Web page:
Providing information regarding the current and next chords without other conditioning inputs (CN case) does not appear to improve performance on this metric, indicating that information regarding the previous pitches/durations and bar positions are possibly more important for learning and prediction.
The MGEval (Music Generation Evaluation) toolbox was designed by yang_evaluation_2018 for objective evaluation of music generation systems [Yang and Lerch2018]
. It uses several pitch and duration-based features to measure the degree to which the generated music is able to match the statistics of the training data. The features are modeled as probability distributions. The performance of a generative model is evaluated by computing the distance between these probability distributions across the training data and generated melodies using KL-divergence.
This toolbox is used to compare the performance of each conditioning configuration and to further analyze the impact of each condition (I, C, N, and B). We first generate new melodies using our conditioning configurations for each non-transposed song in both datasets. Melodies are generated by feeding an initial seed of 10 notes to the trained models and then recurrently sampling pitch/duration values from the output Softmax distributions. For models requiring chords, we use the chord progressions from the lead sheets. A set of features, sub-categorized into pitch and duration types, is computed (see Table 3) for both the generated melodies and the original melodies in the datasets. The KL-Divergence between the predicted distribution and inter-set distribution is used as the performance metric.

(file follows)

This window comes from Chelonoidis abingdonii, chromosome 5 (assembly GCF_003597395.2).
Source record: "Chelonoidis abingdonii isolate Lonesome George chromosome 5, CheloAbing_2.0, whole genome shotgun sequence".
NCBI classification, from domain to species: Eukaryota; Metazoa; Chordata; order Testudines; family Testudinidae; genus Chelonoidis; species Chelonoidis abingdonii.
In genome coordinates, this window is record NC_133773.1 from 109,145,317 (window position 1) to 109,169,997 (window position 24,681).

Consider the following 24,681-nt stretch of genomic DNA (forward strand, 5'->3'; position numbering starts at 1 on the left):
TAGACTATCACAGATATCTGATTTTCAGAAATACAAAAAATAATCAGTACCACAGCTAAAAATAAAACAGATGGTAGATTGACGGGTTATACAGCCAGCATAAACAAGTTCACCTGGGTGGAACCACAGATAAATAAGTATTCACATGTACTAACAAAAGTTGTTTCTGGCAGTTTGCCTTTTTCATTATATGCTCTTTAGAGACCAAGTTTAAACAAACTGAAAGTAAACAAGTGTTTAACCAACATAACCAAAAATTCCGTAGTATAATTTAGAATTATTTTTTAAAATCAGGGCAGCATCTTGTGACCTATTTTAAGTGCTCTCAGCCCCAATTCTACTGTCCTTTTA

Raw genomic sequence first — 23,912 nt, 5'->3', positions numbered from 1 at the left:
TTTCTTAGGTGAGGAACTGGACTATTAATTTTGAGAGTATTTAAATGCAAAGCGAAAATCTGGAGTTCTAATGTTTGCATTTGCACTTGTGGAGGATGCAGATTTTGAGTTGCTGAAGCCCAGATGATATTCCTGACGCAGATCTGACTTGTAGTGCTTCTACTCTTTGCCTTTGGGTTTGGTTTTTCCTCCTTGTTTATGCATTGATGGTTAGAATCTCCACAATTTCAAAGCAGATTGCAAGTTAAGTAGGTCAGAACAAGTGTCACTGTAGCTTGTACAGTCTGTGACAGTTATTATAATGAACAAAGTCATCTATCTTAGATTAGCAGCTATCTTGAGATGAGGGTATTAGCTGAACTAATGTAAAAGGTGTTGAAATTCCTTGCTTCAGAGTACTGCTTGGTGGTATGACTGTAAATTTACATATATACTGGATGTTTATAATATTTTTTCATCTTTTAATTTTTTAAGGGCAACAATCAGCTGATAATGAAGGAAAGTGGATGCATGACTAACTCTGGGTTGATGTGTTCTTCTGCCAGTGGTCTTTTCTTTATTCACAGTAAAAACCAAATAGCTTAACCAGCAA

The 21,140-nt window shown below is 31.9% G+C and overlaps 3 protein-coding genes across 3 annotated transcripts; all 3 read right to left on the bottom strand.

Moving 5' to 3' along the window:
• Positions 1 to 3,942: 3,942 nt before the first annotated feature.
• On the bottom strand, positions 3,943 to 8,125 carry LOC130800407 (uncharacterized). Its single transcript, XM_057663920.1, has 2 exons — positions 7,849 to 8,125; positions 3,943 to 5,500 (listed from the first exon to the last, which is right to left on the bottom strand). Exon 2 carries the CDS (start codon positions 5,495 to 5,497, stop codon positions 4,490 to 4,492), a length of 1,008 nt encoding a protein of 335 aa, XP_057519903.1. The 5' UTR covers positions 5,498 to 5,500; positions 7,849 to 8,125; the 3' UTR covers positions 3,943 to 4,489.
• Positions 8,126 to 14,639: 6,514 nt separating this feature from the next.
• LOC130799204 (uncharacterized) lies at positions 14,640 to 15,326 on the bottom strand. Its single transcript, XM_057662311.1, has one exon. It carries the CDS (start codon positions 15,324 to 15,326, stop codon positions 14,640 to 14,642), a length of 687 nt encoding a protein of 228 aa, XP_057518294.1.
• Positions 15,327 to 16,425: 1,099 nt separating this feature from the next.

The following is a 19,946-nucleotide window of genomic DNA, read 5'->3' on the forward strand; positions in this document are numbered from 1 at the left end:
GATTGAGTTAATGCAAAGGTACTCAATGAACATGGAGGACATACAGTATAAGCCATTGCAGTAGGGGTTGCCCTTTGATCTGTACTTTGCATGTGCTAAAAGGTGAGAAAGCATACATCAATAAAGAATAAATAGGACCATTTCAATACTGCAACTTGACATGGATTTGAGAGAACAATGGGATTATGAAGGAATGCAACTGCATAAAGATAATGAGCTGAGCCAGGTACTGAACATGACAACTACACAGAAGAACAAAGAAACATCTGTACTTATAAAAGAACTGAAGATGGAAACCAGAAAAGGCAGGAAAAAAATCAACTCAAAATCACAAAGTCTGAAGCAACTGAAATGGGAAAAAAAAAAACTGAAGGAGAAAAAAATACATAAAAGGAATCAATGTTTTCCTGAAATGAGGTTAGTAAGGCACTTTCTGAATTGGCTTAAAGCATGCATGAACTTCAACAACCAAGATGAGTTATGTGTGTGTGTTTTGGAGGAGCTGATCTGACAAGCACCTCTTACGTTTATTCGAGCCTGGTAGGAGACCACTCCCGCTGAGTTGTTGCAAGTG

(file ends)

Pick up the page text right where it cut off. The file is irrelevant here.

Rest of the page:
|Feature Type||Feature Name|
|Pitch-based||Pitch Count (PC), Pitch Count/Bar (PC/bar), Pitch Class Histogram (PCH), Pitch Class Transition Matrix (PCTM), Pitch Range (PR), average Pitch Interval (PI)|
|Duration-based||average Inter-Onset Interval (IOI), Note Length Histogram (NLH), Note Length Transition Matrix (NLTM), Note Count (NC), Note Count/Bar (NC/Bar)|
Table 4 shows the performance of two such features. Since there are a large number of features and conditioning configurations, we use an aggregation technique to summarize the complete set of results.333https://bgenchel.github.io/ecmg/results For each feature, the best performing configuration (lowest KL-divergence) is given a score of